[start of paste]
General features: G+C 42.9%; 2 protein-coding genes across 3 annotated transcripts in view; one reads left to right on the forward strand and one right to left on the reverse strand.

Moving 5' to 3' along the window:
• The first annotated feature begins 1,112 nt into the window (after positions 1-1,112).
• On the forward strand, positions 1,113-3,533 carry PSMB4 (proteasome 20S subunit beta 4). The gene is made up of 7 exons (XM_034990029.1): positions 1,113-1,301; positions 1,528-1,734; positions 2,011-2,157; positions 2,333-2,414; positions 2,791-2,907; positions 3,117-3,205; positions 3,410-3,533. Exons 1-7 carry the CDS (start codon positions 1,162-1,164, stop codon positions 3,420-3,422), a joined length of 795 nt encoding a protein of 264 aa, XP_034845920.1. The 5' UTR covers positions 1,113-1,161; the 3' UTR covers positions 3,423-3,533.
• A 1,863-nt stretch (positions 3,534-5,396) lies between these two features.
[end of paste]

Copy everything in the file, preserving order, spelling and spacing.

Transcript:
General features: G+C 42.9%; 2 protein-coding genes across 3 annotated transcripts in view; one reads left to right on the forward strand and one right to left on the reverse strand.

Moving 5' to 3' along the window:
• The first annotated feature begins 1,112 nt into the window (after positions 1-1,112).
• On the forward strand, positions 1,113-3,533 carry PSMB4 (proteasome 20S subunit beta 4). The gene is made up of 7 exons (XM_034990029.1): positions 1,113-1,301; positions 1,528-1,734; positions 2,011-2,157; positions 2,333-2,414; positions 2,791-2,907; positions 3,117-3,205; positions 3,410-3,533. Exons 1-7 carry the CDS (start codon positions 1,162-1,164, stop codon positions 3,420-3,422), a joined length of 795 nt encoding a protein of 264 aa, XP_034845920.1. The 5' UTR covers positions 1,113-1,161; the 3' UTR covers positions 3,423-3,533.
• A 1,863-nt stretch (positions 3,534-5,396) lies between these two features.